Voters will decide in November whether the city should change from its current commission form of government to a city council-city manager format.
The City Council voted 4-1 this week to approve the wording of the proposed charter change that will be on the Nov. 6 general election ballot.
“We think the city is ready for this. We are excited,” said Patrick Kane, president of Saratoga Citizen, a non-partisan, grass-roots organization that has spent the past three years urging city officials to consider replacing its commission form of government, which comprises a mayor and four commissioners, with a more modern city council-city manager type.
The city and Saratoga Citizen have been in and out of court on the issue over the past two years, with the Appellate Division of state Supreme Court ruling in April that Saratoga Citizen’s more than 2,300 petition signatures were enough to place the charter change proposition on the ballot.
Mayor Scott Johnson said at Tuesday’s City Council meeting that he couldn’t support the proposition language resolution because he wanted to be consistent with his vote in May against a local law that includes the charter change proposition.
Johnson said he does not favor a city council-city manager form of government because the city manager would be appointed yet control most of the city’s administrative functions.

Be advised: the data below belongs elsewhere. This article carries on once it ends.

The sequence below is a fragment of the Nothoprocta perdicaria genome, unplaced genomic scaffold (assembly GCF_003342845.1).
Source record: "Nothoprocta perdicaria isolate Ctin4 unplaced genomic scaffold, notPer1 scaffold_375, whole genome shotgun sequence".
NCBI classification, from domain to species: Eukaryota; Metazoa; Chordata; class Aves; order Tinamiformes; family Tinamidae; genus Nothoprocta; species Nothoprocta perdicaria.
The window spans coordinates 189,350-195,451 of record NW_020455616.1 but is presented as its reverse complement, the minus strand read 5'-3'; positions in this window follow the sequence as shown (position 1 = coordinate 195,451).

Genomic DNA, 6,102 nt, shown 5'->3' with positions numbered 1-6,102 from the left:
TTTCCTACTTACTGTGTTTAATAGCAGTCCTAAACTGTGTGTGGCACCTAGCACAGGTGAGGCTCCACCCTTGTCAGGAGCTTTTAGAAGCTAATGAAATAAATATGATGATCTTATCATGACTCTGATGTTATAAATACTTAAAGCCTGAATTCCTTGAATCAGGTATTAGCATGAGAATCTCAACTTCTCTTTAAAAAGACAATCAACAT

“The [city manager] would not be directly accountable to the electorate,” Johnson said.
He plans to appoint a mayoral commission within the next 30 days that will explore the city’s current charter, looking for ways to improve it. The commission would make recommendations to the City Council sometime after the Nov. 6 elections, if the charter change is rejected by voters.
Johnson said he wants the public to know there is “an alternative” to changing the current form of government in the charter vote.
During Tuesday night’s discussion of the issue, Public Works Commissioner Anthony “Skip” Scirocco said he didn’t want the public to think the City Council was in any way advocating the change in city government. He asked that a “disclaimer” be placed on the proposition noting this, but his wishes were overruled by other council members.
“The City Council should remain neutral,” said Public Safety Commissioner Chris Mathiesen.
The Saratoga County League of Women Voters will hold a forum on the pros and cons of the proposed charter change at 7:30 p.m. Oct. 25 in the Meade Auditorium at Saratoga Springs High School on West Avenue. This forum originally had been scheduled for Wednesday but was postponed.
Another forum on charter change will be held at 7:30 p.m. Oct. 27 at Skidmore College.